Mountain Biking and BMX - Fast and Furious
Bradley who? Forget the Tour de France-that’s over now-and turn your attention to Hadleigh Farm and the BMX track at the Olympic park; because things are about to get hot and sweaty… and HOT! Mountain biking and BMX are set to continue their fledgling Olympic life times at the London Games this summer, and I for one am bloody excited.
Let’s start with the rough and ready mountain biking competition. First introduced at the Olympics in Atlanta 1996, this sport’s popularity has grown inexorably since its low-key beginnings in California in the 1970s, and is now a global powerhouse with more than its fair share of die-hard followers.
This summer’s action will unfold at the picturesque Hadleigh Farm in Essex, where the competition organisers have laid out a devilishly difficult 4.7km long course, with 172m of elevation change each lap. The terrain is suitably rocky and uneven, ensuring every rider will have to be at his or her best to vanquish the rest of the field and claim gold. Interestingly Hadleigh Farm is the only Olympic venue that will remain dry despite the weather, as organisers have ruled that no alcohol will be sold at the picturesque countryside retreat, much to the disappointment of the thousands of thirsty fans.
The basic rules
The men’s and women’s Mountain Bike competitions at London 2012 are what are known as ‘mass start’ events. This means that riders are seeded on a starting grid according to their world rankings, thus giving the gold medal favourite the best chance of winning top prize. However, with races designed to last a minimum of ninety minutes and unable to go beyond the one hour and forty-five minute mark, expect some tight finishes, especially when you consider the high percentage likelihood of punctured tyres and collisions along the way. At the end of the course (perhaps not surprisingly), the first rider to cross the line wins.
The current number one ranked male rider is Steffen Thum, a gritty twenty-eight year old biker from Germany, whilst in the women’s event Sabine Spetz (another German) will be hoping to defend her gold medal title from Beijing four years ago.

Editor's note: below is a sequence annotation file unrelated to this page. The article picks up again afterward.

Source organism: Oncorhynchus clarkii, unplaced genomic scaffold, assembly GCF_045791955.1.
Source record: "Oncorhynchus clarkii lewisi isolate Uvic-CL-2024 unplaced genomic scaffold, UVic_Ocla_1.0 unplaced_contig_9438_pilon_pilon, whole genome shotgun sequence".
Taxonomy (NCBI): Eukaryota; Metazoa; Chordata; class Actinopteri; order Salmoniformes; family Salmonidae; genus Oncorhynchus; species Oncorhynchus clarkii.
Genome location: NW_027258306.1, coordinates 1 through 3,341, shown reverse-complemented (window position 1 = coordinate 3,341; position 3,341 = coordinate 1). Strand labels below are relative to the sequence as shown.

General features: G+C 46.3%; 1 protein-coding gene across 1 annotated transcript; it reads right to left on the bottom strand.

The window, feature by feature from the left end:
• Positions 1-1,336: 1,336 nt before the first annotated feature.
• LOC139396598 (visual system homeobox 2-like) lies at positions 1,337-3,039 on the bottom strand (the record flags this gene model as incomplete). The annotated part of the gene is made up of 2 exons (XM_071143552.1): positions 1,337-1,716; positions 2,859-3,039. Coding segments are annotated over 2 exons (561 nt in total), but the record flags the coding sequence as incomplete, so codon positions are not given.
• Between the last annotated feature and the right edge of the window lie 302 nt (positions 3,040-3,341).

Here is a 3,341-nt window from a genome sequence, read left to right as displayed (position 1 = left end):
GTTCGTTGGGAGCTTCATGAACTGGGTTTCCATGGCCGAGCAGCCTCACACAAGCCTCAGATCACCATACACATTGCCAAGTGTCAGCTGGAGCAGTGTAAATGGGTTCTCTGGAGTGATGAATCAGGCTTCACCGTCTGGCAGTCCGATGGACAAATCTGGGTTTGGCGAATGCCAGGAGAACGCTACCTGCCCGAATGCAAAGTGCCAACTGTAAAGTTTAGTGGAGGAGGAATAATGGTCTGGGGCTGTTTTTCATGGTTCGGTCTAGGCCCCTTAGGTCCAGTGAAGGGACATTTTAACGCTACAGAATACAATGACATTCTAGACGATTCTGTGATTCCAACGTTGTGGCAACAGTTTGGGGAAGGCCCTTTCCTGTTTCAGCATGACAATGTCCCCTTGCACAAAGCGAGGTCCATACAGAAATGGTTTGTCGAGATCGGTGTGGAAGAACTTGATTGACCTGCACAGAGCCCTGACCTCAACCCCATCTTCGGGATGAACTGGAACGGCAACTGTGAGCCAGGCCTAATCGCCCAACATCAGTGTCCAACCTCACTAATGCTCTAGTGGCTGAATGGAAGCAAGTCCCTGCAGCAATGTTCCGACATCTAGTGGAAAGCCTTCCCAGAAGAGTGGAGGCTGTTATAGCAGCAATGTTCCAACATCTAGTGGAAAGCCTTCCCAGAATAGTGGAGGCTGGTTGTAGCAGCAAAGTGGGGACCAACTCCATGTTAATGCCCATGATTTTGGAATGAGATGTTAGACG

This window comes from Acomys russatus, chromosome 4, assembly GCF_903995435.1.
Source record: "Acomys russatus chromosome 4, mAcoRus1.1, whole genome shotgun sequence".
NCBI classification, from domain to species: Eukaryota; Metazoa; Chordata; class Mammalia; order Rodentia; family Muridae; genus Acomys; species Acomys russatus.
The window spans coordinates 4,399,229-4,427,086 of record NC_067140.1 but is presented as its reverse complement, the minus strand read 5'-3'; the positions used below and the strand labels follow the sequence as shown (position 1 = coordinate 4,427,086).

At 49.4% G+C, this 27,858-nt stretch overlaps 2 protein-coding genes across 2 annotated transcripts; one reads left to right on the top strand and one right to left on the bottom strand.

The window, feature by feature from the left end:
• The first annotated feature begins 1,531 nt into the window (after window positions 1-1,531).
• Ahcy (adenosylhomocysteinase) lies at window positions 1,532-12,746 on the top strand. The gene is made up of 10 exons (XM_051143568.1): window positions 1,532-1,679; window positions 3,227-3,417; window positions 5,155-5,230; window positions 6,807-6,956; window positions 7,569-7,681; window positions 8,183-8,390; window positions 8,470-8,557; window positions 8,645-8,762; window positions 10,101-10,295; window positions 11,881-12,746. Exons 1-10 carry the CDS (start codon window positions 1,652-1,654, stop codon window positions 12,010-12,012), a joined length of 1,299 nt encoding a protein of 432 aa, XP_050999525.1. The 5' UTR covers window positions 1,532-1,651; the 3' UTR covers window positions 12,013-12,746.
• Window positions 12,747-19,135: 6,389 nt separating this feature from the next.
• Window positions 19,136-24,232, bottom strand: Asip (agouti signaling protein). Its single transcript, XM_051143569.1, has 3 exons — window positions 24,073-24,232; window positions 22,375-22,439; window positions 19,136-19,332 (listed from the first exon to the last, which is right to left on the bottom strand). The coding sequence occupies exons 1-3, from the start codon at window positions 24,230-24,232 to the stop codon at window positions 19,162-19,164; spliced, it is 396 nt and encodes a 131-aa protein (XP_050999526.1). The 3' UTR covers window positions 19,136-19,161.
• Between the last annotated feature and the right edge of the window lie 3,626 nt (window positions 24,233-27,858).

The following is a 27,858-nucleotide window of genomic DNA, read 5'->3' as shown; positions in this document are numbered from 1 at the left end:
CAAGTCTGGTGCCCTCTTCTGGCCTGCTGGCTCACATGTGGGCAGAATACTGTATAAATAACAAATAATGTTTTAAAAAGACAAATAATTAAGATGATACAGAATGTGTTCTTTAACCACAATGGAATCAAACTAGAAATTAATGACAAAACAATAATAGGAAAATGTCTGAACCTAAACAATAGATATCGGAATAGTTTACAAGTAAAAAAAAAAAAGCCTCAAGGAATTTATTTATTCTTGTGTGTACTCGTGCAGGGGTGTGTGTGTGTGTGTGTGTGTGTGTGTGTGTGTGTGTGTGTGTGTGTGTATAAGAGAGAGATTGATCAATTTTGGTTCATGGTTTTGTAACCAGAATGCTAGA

Making only its second ever Olympic Games appearance, BMX provides more of a thrill than breaking wind loudly on a packed commuter train. Taking inspiration from its motorised cousin motorcross, which rose to prominence in the 1960s, BMX hit the ground running state-side first before spreading into the global phenomenon that it is today, thanks in no small part to a couple of really sweet Play Station games.
Competing along a track that is 450m long for the men and 440m for the women, riders must overcome a series of challenging obstacles, jumps and corners tighter than George Osbourne in fewer than 45 seconds to have any hope of winning a medal. There are eight riders per race, with a series of chaff-separating heats and semi-finals before the final show down. To draw a loose athletics analogy, think of Mountain Biking as the marathon, and BMX as the 100m dash.
Strict law enforcement
The dangerous nature of the sport means that officialdom is at its sharpest and most pedantic when it comes to BMX. Race officials are constantly on the look out for infringements, such as contact between riders or obstruction, which can result in the issuing of several warnings ending in disqualification, or even instant relegation to last place irrespective of where the rider actually finishes.
Shanaze Reade, the daughter of a Jamaican father and an Irish mother, was hotly tipped for a gold medal with Team GB at Beijing in 2008 following success at the preceding World Championships, but then this happened:
Since then Reade has been world champion for three of the last four years, and she will be desperate to put the nightmare of Beijing to bed and add to her already impressive BMX CV.
Jargon busters: The official BMX London 2012 page provides a comprehensive glossary of key terms to aid the punter’s appreciation of the spectacle. Here are a few of them to get you started:
Berm – a banked corner
Bunny-hop – to lift both wheels off the ground at once
Gate – the start of the BMX Track
Holeshot – the first rider to take the lead after the start
Whoop – a small, wave-like bump in the track
Personally I’ll be pedalling down to The Harcourt in Marylebone to join London’s flourishing Swedish contingent to watch the action.
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